Things to know about Windows Containers
This started as an initial research into Windows Containers. My initial impression was not fantastic, left wanting.
- "Windows requires the host OS version to match the container OS version" (src)
- This is in stark constrast compared to Linux containers, where you can trivially, swap out a Debian based image with a lighter, tighter alpine based image, or even change languages as needs evole (saving you time & money due to lower resource costs, and speed increases)
- The above is also a small lie, you can "use Hyper-V isolation to run older containers on new host builds" (src)
- If that sounds finicky, it is
- The default entrypoint for each Windows base OS image is a console, either cmd.exe or PowerShell. (src)
- The "latest" tag isn't a thing for Windows container builds. You'll find this weird if you're familiar with the container ecosystem because it breaks the established convention of the latest build of a container image being tagged with
- It's a mess don't bother- take the plunge and use Linux containers, and a container orchestrator like Kubernetes, Openshift, and pay for training and support to up-skill teams. Unless you have a massive .NET estate (perhaos). Read on for reasoning.
Do I need a licence for my Windows containers?
Not for the containers. You do need a license for the host on which they run, though- and that host has to be Windows.
The warning is quite stern, reminiscent of the familiar shouty MIT licence which fondly shreeks: "THE SOFTWARE IS PROVIDED “AS IS”, WITHOUT WARRANTY OF ANY KIND" (src).
With Microsoft, a different take- a stern warning to not run Windows containers without a licence:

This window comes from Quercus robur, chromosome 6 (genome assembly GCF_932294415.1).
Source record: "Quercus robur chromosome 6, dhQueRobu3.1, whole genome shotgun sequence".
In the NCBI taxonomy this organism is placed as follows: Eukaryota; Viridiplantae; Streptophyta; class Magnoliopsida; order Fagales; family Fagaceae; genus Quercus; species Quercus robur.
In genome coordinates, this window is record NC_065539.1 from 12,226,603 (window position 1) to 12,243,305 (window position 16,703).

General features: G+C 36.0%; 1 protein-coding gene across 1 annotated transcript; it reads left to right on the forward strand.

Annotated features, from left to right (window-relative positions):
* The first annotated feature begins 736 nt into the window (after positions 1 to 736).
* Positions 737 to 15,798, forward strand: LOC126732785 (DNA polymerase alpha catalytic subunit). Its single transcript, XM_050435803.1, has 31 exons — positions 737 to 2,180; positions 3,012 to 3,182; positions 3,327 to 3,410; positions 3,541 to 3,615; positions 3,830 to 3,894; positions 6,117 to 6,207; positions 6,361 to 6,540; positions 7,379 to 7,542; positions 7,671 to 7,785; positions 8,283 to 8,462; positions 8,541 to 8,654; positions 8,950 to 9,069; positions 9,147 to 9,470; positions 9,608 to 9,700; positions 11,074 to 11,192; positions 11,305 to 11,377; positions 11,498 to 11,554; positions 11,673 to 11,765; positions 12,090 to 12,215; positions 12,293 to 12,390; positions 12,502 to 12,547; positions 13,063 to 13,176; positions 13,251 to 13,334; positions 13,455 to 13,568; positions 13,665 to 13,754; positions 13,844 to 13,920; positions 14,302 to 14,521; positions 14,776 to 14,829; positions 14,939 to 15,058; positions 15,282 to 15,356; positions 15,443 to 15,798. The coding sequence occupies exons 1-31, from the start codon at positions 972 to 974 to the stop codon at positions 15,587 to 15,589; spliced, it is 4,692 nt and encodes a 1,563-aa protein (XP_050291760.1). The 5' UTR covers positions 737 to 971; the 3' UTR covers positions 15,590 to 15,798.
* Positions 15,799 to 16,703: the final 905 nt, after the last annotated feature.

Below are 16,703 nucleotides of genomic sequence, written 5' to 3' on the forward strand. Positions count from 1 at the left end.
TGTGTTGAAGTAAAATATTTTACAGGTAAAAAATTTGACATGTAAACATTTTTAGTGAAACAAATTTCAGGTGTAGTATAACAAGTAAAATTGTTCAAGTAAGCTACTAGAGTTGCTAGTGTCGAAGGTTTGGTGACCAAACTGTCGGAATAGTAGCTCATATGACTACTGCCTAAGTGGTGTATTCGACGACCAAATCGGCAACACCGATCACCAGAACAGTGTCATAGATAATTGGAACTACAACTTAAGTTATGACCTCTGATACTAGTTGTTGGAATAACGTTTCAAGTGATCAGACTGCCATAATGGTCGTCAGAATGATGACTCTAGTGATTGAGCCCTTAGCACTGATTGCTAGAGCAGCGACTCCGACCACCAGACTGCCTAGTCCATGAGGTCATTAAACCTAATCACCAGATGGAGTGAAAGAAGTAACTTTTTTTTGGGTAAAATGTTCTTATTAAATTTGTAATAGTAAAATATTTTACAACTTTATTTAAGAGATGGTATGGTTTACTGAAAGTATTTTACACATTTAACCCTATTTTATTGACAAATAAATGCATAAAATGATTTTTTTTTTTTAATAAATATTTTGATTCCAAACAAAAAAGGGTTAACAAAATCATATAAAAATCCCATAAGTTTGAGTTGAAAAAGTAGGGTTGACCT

"You may not use the Container Image if you do not have a corresponding version and edition of the Host License" (src - Microsoft)
So you'd be forgiven for thinking getting the license puts you in a better place than the "NO WARRANTY OF ANY KIND" with Linux containers- but no, even with your shiny Windows licence, the conditions are still as follows:
"The software is licensed “as-is.” You bear the risk of using it. Microsoft gives no express warranties, guarantees or conditions."The software is licensed “as-is.” You bear the risk of using it. Microsoft gives no express warranties, guarantees or conditions." (src - Microsoft)
So it's not readily clear what the value-add benefits are to running containers under Windows yet, since we've established flexibility and ease are not one of them.
It's easy to simply not see these very real issues if you're on say, the Microsoft Partner Program which gets you all these 'permissions slips' with no warranty to run containers for a few hundered bucks. But since the ambiguity around container security (how to I update my containers) is so vague, why would you walk the path?